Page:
Uwe

Contributing Member
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About Uwe

  • Rank
    Leatherworker
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  • Gender
    Male
  • Location
    Garden City, Michigan
  • Interests
    Leather, photography, computer programming, making things.

LW Info

  • Leatherwork Specialty
    Bags and accessories, making sewing machine accessories

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  1. This Ebay seller (Jim Taly) has the needles you need in all sizes: http://r.ebay.com/7z3Umx I've ordered needles from Jim Taly on several occasions and I've had good experiences buying from him. I'm sure several of our banner vendors carry them, too. Your machine may need to be adjusted to make it work with these needles.
  2. None that I can see for us slow-sewing folks. If you're using the motor without the brake to drive a racehorse garment machine at 4000 stitches per minute, the machine's momentum may cause it to run on for a few stitches after you let go of the pedal. High-speed machines that need to stop on a dime the instant you let go of the pedal will need the brake pad on this motor. My count-along sewing pace does not require a brake pad.
  3. Some servo motors have a built-in brake pad that will keep the motor from spinning unless you depress the pedal a little bit to release the brake. This brake also makes it hard to turn the handwheel unless you depress the pedal. If your motor looks like this: it will have a break pad that looks like this: When I use one of these motors, the first thing I do is remove the brake pad. Just remove the plastic cover on the left (three screws) and then you'll see an arm with that curved metal+cork brake pad that presses against a wheel. Two screws hold that pad in place. Just remove those two screws and the brake pad. If you have a different motor, the tightness may be due to gummed-up bearings from dried-up-oil-turned-varnish glue or general crud in works. I've had machines that barely turned when I started working on them. A few thorough oilings often help: drip oil everywhere you see (or suspect) parts moving against each other as you move the hand wheel. Work the hand wheel back and forth to let the oil get pulled into tight spots by capillary action. Let it sit for few hours to soak in and liquify dried up oil varnish, then repeat. Things often improve dramatically after a day or so. I sometimes spend a few days just oiling and moving the hand wheel whenever I walk past a project machine I plan to work on. If it does not improve, there may be something physically worn, or something's rubbing or touching that shouldn't (like teenagers.) For belts, try an non-big-box old-school hardware store. They sometimes have a rack of general purpose V-belts in one-inch increments. Look for size 3L (3/8" wide) and then the length you need.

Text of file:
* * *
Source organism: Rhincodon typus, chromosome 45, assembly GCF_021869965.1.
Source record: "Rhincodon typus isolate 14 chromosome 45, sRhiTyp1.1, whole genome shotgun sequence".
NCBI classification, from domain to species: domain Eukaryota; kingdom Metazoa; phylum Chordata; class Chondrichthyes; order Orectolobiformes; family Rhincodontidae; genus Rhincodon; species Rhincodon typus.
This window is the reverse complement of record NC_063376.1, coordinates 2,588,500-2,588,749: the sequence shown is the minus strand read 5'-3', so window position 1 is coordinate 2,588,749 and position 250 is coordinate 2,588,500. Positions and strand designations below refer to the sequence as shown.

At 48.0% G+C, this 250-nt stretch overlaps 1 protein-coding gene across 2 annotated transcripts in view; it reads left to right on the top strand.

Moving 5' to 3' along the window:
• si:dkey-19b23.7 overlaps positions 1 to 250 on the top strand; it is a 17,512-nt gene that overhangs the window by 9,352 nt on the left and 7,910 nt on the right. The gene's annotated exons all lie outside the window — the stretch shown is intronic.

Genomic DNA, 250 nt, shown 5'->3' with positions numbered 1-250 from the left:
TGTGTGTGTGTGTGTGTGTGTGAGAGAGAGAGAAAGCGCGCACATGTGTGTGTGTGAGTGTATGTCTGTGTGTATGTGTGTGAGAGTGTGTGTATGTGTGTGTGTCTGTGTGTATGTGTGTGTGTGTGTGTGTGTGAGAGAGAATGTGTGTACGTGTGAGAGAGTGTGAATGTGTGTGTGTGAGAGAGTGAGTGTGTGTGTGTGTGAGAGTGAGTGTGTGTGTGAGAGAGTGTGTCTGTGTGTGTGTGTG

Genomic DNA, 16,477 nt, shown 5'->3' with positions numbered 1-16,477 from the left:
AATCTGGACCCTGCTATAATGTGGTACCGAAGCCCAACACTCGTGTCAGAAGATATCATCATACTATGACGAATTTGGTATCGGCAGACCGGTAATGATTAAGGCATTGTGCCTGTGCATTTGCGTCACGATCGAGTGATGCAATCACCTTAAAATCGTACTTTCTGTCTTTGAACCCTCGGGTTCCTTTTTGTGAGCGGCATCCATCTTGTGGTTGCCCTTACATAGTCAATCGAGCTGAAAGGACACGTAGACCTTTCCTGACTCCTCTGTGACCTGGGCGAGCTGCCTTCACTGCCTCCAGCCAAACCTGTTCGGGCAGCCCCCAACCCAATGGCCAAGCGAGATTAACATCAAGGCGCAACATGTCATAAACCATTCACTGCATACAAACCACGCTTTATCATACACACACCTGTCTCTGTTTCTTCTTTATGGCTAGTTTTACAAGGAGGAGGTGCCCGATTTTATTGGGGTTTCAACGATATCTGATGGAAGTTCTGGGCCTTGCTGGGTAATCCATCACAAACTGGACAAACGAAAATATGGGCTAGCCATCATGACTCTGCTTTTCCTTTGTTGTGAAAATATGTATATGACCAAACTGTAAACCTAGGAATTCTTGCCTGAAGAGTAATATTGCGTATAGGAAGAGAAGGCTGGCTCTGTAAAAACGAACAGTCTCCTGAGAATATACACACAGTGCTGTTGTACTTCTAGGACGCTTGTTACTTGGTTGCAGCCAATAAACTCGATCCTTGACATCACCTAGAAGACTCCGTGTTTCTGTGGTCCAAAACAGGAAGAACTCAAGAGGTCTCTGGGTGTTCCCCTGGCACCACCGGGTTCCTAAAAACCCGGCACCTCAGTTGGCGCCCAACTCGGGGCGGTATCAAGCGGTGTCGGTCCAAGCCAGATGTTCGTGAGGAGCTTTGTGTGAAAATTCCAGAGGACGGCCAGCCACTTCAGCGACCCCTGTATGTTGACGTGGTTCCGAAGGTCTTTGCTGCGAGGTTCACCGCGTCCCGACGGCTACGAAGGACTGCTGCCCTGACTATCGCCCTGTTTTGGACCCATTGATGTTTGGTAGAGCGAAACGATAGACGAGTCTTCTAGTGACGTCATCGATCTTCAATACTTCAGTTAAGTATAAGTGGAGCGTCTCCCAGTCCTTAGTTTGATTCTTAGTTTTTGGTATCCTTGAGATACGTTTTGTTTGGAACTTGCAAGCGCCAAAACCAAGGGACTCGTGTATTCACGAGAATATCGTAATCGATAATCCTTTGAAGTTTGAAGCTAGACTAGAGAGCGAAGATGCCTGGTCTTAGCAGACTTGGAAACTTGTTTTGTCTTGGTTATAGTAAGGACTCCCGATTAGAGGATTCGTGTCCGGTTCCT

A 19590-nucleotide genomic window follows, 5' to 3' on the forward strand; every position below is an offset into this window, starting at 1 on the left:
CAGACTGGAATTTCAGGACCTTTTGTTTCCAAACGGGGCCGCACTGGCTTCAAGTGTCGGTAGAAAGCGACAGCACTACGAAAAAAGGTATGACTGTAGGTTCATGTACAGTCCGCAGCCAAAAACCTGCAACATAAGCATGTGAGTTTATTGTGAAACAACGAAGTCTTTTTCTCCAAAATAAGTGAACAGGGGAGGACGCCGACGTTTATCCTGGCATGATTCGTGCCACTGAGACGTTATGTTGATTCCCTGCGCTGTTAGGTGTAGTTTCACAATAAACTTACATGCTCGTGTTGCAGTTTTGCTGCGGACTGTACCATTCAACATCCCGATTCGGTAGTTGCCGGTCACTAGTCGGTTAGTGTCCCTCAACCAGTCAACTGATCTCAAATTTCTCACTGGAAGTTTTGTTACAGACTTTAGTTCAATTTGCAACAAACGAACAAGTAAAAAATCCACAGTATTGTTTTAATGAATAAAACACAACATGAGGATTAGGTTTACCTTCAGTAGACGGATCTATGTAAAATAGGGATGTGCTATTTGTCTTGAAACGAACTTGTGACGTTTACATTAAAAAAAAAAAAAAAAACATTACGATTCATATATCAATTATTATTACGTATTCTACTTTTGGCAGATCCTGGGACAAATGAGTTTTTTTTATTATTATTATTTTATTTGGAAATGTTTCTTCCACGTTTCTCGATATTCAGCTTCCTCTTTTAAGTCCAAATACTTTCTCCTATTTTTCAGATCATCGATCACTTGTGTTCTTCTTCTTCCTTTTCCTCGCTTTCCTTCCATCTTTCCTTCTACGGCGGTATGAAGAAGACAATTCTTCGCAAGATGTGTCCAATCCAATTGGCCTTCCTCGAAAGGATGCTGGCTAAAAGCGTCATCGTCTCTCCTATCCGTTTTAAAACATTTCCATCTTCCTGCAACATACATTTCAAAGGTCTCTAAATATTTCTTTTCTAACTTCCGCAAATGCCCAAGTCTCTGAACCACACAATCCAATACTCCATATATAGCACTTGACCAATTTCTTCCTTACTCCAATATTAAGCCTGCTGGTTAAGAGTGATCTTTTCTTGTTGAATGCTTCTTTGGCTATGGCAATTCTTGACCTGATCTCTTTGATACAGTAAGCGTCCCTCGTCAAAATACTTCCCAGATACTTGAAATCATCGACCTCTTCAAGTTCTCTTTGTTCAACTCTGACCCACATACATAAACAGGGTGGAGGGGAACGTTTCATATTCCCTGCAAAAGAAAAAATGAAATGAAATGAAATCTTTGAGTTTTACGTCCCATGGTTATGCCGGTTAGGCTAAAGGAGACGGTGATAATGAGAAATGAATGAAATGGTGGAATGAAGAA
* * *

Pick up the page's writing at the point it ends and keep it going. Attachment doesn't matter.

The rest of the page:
4. I have a Pfaff 1295 for sale in the Detroit, Michigan area. Earlier in life this machine was set up as a full-function binding station running on three-phase power and an air compressor. It shows signs of only moderate use and the original Pfaff hook is in very nice shape. It's now ready for a simpler, yet still productive life with all manual controls and a new Consew CSM550-1 servo motor. I fabricated some custom parts to make the thread tension release work with the manual foot lift mechanism. The demo video below should tell most of the story.
  5. Machines not only vary in where their intended application range falls, i.e. light/medium/heavy duty, but they also differ in how wide a range of needles sizes they handle well. Some machines are generalists by design and support a wide range of needle and thread sizes. For example, Consew 225 specs supports needles from size 12-24 (Nm 80-180) and threads Tex 35-138. Another generalist, the Juki LU-341 supports needles 14-24 (Nm 90-180) and threads Tex 40-138. Other machines are specialists by design and tuned for a very narrow range. For example, the Pfaff 335 specs officially call for needle sizes 12-16 (Nm 80-100) and threads Tex 35-69. In the heavy duty category, the Juki TSC-441 class has a fairly wide design range of needle sizes 20-28 (Nm130-280) and threads from 92-415. Many machine designs can extend their design range to some degree on either end, but the basic design range they start from does make a difference in how versatile they are in supported needle and thread sizes.